The few videos that I saw at the time more-or-less implied that a significant number of engineering students were being duped by the educational paradigm.
However, when he talked about the route of coding bootcamps (an alternative to the traditional route to a job in STEM) he didn’t seem to have the same sort of scathing-unveiling-of-an-illusory-veil tone that he had when talking about, for example, spending four years getting a computer science degree if one’s goal was to do web development.
One of these alternate-route options that he mentioned was freeCodeCamp and I wrote the name down.
He seemed to respect the freeCodeCamp project and freeCodeCamp gained credibility in my eyes considering the criticism that the Engineered Truth channel had for many other STEM curricula. It wasn’t until over a year after did I actually check out freeCodeCamp but it was mainly because of that YouTube channel’s endorsement.
(also, freeCodeCamp is free — so…….)
People are ALWAYS on that forum and I appreciate the forum for its serving as a kind of island away from the isolating seas of self-study. The journey of self-study is long and feels anti-social but the FCC forum provides some sense of community that I think is necessary for staying mentally healthy and motivated (e.g. instead of quitting out of frustration, you can ask for help).
This might sound like a paradox but one advantage that I think the “self-taught” route has over the others is that you can easily get off track and stop making progress while self-teaching.
What I mean by this is that if you can see the self-taught route through, then you are either highly self-motivated and disciplined or you will have developed self-motivation and discipline as a result of going the self-taught route.
Having to answer to exterior deadlines set by someone who isn’t you, although obviously effective, seems more a passive impetus in the sense that it gets you moving by the will of someone else. On the other hand, accomplishing the rigorous goal of learning full-stack development in 6 months to a year by your own will and planning seems more proactive and likely to level-up your self-starter stats more.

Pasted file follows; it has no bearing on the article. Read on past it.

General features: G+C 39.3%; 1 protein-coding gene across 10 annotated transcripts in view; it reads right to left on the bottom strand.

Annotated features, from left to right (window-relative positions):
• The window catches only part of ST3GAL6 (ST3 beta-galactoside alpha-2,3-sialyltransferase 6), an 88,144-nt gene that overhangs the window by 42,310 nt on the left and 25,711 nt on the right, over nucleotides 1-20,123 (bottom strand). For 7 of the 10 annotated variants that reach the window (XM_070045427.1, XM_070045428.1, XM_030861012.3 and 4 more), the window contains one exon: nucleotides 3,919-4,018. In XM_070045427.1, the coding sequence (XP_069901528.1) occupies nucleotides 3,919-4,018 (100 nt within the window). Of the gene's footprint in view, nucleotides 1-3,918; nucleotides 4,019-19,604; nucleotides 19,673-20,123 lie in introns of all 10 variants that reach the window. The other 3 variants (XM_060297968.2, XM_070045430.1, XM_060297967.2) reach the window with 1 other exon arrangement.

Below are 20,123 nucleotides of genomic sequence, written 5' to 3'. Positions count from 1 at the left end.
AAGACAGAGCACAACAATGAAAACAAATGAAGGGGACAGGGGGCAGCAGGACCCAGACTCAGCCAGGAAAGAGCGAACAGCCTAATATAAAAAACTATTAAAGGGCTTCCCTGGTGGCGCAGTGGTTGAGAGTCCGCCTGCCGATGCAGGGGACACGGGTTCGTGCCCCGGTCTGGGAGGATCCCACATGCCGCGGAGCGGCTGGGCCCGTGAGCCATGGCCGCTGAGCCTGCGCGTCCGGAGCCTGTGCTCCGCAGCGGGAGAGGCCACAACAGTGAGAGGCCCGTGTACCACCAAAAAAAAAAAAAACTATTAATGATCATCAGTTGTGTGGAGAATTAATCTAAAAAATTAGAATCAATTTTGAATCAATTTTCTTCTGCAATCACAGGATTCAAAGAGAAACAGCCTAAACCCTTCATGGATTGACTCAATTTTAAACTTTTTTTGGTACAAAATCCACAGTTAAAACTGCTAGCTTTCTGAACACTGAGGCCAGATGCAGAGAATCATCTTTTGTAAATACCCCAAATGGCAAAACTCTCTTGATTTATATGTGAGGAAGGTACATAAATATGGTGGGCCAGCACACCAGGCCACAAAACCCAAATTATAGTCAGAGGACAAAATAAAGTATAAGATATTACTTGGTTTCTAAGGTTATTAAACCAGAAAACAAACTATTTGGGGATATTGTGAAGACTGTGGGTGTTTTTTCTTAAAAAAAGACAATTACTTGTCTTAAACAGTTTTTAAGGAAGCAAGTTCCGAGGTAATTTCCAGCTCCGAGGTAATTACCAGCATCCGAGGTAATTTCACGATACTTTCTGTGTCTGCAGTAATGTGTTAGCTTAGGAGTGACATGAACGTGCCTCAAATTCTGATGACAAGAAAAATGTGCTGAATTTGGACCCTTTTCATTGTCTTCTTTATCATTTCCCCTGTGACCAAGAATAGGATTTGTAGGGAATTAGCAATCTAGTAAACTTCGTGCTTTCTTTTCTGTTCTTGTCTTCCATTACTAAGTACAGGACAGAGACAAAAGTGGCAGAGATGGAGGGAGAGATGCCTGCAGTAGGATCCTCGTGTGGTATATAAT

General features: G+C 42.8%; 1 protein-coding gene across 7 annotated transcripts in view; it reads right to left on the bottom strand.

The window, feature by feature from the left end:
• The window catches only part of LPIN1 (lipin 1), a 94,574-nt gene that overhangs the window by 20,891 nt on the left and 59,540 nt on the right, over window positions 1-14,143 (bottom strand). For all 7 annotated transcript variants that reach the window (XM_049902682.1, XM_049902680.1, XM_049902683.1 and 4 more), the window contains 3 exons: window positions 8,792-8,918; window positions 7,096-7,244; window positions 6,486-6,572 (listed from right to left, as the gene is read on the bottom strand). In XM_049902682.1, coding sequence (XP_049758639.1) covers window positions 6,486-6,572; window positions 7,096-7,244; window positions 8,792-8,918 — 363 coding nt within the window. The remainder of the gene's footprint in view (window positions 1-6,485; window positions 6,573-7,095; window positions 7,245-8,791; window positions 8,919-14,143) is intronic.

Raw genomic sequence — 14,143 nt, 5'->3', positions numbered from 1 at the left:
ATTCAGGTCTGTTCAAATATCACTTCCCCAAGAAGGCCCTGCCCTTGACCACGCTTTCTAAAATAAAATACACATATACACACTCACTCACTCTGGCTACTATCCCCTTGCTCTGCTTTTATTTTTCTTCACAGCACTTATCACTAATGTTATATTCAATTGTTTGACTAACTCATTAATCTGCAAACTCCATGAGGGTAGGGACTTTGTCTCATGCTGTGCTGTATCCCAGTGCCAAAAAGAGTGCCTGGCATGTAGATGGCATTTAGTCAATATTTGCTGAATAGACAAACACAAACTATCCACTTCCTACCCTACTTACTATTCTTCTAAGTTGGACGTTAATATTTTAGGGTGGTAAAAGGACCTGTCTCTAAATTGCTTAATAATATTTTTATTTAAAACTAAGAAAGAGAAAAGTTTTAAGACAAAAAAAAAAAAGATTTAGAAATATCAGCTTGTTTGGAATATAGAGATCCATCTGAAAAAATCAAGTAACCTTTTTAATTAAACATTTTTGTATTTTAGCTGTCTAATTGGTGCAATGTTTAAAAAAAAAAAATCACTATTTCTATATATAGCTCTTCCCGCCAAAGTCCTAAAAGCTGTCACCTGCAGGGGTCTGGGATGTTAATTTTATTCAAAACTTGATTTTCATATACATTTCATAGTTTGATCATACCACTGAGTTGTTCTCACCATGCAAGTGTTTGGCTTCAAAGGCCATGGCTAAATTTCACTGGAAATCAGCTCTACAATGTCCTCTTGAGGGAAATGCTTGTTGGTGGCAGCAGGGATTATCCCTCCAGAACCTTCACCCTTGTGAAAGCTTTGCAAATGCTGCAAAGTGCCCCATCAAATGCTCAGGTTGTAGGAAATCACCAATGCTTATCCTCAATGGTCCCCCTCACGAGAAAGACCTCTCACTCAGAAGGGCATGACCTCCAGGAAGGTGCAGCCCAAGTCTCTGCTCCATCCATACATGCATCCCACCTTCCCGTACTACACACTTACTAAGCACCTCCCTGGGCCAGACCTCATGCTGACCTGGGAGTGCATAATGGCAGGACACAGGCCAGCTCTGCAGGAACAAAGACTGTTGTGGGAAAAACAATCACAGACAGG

Q: What are some notable stumbling blocks you faced when learning on freeCodeCamp, and how did you overcome them?
This stumbling block is notable in that I had to develop a systematic approach to solving these problems. I couldn’t just sit in an armchair pondering an algorithm challenge and expect to find a solution.
This systematic approach involved setting a clean piece of paper down on a clean desk and writing out — in neat hand writing — the exact steps my code needed to follow in order to pass the algorithm challenge.
The clean paper, clean desk, and neat hand writing were mandatory prerequisites to getting through the algorithm challenges for me.
This ritual gave my mind a clinically clear perspective that allowed me to focus on what was relevant and what wasn’t for each coding challenge.
I made a point of coding EVERYDAY when I started the freeCodeCamp curriculum — even if it was only 20 minutes.
I have a written log of how much time I spent doing coding-related activities. Furthermore, I even wrote down what portion I worked on in the freeCodeCamp curriculum for each day. So, if you ask me what I coded on the night of December 31st I could tell you (yes, I was coding on New Year’s eve!).
I would eventually like to end up at a company that encourages creativity and innovation.
My ideal place of eventual employment would make full use of my wide skill set. I’m a musician, language lover (I enjoy studying “dead” languages), electronics tinkerer, and budding programmer.
Basically, it would be ideal to end up somewhere that requires me to be both “right-brained” and “left-brained.”
Q: What advice or insight can you give to people who may be skeptical about being self-taught?
I believe that any skepticism of being a self-taught developer is understandably justifiable.
If someone attends a strictly structured bootcamp or college, they have that institution essentially vouching for them in the form of completion credentials.
However, anyone who has successfully gained their knowledge by means of self-teaching has a demonstrable amount of initiative. It takes a lot of determination to see something through without outside support and I’d even go so far as to say that it reflects a genuine interest in the material. You can guarantee that someone who is self-taught in a discipline is hard-working and genuinely interested in the material learned.
Name: Donovan Main Learning Platform: Udemy Current Role: Front-End Developer Twitter: https://twitter.com/browncdonovan LinkedIn: https://www.linkedin.com/in/browncdonovan Instagram: https://www.instagram.com/brown_c_donovan
About six years ago when I first was interested in making that career change from Computer Support to Web Developer, I searched the good old Internet to find good resources for learning how to code.